The Minimum Wage in a Deflationary Economy: The Japanese Experience, 1994-2003
The statutory minimum wage has steadily increased for decades in Japan, while the median wage has fallen nominally since 1999 because of a severe recession. We use large micro-data sets from two government surveys to investigate how the minimum wage has affected the wage distribution under unusual circumstances of deflation. The compression of the lower tail of the female wage distribution is largely explained by an increased real value of the minimum wage. Steady increases in the effective minimum wage reduced employment among low-skilled, middle-aged female workers, but the mechanical effect associated with disemployment on wage compression was minimal.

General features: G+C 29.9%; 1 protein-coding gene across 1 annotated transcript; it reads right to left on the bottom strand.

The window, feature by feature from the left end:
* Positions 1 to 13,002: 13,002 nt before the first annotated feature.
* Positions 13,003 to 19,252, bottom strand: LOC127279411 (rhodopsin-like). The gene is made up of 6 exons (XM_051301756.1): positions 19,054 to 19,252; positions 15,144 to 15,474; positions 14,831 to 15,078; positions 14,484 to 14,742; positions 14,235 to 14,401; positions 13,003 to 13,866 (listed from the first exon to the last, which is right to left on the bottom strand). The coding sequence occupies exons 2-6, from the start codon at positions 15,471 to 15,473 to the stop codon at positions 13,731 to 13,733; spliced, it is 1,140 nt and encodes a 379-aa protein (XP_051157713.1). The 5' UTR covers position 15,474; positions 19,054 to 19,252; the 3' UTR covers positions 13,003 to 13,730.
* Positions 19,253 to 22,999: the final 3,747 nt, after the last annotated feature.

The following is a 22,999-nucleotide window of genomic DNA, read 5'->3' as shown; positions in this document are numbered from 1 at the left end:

|Date of creation:||May 2010|
|Date of revision:|
|Publication status:||published in: Labour Economics, 2013, 24, 264-276|
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